Ashu Kamboj –v- Polyseal Waterproofing (Victoria) Pty Ltd T/A Polyseal – Victoria (U2013/17721) [2014] FWC 6479, Kovacic, DP

In this matter, in which the DP found the applicant to have resigned his employment, there was a very complicated matter of whether the actions of the employer’s employees (involving physical threats because the applicant had brought to the employer’s attention alleged shortcomings).

The applicant had in fact resigned by SMS, stating that he would provide reasons for his resignation at a later time, and arrangements were made by mutual agreement when he was to return company property.

It is apparent that the applicant had second thoughts and sought reinstatement through the FWC.

In the end, the DP preferred the employer’s evidence over that of the applicant. In doing so, the DP considered the provisions of the FWA, including:

“386 Meaning of dismissed

A person has been dismissed if:

(a) the person’s employment with his or her employer has been terminated on the employer’s initiative; or

(b) the person has resigned from his or her employment, but was forced to do so because of conduct, or a course of conduct, engaged in by his or her employer.”

 

And used a number of well-established precedents, including:

In Mohazab v Dick Smith Electronics Pty Ltd (No 2) (Mohazab) the Industrial Relations Court of Australia in dealing with the issue of whether a termination was at the initiative of the employer stated:

“… When an employee has no effective or real choice but to resign it can hardly be said that the termination of her or his employment is truly at the employee’s initiative.”

Ms Karen Boylan –v- Pilbeam Hall P/L ATF The Pilbeam Hall T/A Mick’s Sports Store (U2014/741) [2014] FWC 6423. Richards SDP

In this matter, the applicant claimed to have been terminated, whilst the employer maintained that she had resigned.

In an interesting twist, the SDP found that the employer had indeed terminated the applicant.  Then went on to find that the applicant was fairly dismissed and therefore found in favour of the employer.

The Applicant claimed that she was not given any explanation for her dismissal other than that she was informed by her employer, “to take your pay and get the f**k out of my store.”

With that, the Applicant claimed that she collected her personal belongings and left the store.

The Applicant claimed that she returned to work a few days later to collect her certificate of separation. Ms Hall was said to have stated to the Applicant that the certificate of separation was being organised and that the reason given for the separation was that the Applicant had ceased work voluntarily for reason that she had: “walked out during your shift so that means that you quit.”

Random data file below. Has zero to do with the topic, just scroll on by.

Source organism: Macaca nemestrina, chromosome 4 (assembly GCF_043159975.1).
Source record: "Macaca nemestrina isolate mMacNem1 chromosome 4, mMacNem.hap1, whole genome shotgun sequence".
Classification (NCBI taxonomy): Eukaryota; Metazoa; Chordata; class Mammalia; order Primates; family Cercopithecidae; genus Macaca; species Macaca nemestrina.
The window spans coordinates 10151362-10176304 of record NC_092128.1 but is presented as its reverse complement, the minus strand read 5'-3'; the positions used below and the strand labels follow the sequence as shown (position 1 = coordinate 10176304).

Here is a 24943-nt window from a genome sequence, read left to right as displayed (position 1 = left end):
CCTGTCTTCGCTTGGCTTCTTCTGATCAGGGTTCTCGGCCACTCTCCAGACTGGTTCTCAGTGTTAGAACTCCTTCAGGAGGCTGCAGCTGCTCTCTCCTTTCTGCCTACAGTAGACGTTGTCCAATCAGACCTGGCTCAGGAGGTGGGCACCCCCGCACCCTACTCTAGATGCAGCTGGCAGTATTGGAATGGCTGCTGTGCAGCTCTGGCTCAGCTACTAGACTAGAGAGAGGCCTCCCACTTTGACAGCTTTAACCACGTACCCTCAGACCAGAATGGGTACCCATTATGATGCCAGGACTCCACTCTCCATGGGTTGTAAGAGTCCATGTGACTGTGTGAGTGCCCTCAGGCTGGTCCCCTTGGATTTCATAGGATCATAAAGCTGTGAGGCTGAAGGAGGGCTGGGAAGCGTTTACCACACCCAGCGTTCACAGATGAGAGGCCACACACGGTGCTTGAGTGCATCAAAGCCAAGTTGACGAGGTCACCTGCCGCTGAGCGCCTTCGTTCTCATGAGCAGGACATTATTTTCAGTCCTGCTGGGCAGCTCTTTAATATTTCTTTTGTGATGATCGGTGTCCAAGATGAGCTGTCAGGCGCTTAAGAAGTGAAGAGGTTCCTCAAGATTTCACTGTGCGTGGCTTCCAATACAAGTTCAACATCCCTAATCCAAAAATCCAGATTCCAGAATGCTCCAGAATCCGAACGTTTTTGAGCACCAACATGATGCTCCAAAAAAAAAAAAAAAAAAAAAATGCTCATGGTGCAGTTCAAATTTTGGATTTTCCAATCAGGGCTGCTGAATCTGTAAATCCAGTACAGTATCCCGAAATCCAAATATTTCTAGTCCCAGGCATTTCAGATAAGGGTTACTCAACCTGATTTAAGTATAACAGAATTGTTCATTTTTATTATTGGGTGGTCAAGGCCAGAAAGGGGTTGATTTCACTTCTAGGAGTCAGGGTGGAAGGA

The SDP found:

“On the balance of probability, I accept that Ms Hall directed the Applicant to leave the workplace in the context of a second emotional charged exchange, and by so doing, the Applicant reasonably concluded that she had been dismissed by her employer. That is, it was no longer a reasonable option for the Applicant to return to her place of employment following the tenor of the exchange that occurred between them.”

and

“To this I add that [the employer] (without the benefit of any human resource expertise) did not set out to dismiss the Applicant. It was her conduct in the heat of the moment that gave rise to the dismissal (arguably best characterised as constructive dismissal in the end). Ms Hall for her purposes continued to assume that the manner of the Applicant’s departure from work … indicated that the Applicant had “quit” her job.

In finding in favour of the applicant (and then in favour of the employer) the SDP stated:

“These matters turn on a particularly fine judgement. But in the end, I consider that when the contextual circumstances I have set out above are all taken into account, the dismissal, as it was, was not harsh, unjust or unreasonable.

“It may not frequently be the case that a dismissal in which a valid reason has been established… nonetheless will result in a finding that the dismissal was not harsh, unjust or unreasonable. But having heard the witnesses (an important opportunity in the context) and taking into account all the circumstances of this case, it appears to me that this judgement best reflects the totality of the unfortunate circumstances that arose in a marginal and very small enterprise in a regional location with slender resources, and where both the Applicant and the Respondent bear some responsibility for the situation in which they found themselves.”

Putting these decision into the HR context

When it comes to dismissals, I have already commented previously that it is a billion dollar industry.  In my opinion no terminations should be undertaken before the HR department has reviewed the situation first.

This can usually be done when cooler heads prevail, and ensuring due process is afforded.

I am sure, like me, you have received phone calls from irate line managers who just want to rid themselves of an employee.  A short reminder of they be required to prove their actions in the witness box usually calms things down…

Greg Reiffel Industrial Relations & Human Resources Consulting has been providing the following services to businesses for over 30 years:

 

  • General HR and IR advisory service.
  • Fair Work Commission representation (eg unfair dismissals, adverse actions, etc.).
  • Workplace investigations and mediations.
  • Policies and procedures.
  • Discipline & Termination.
  • People Audits (are you at risk of prosecution?).
  • Enterprise Agreements, Contracts of Employment, Individual Flexibility Agreements.
  • On-site HR services.

Contact Greg on 0438 906 050 or mailto: greg@gregreiffelconsulting.com.au.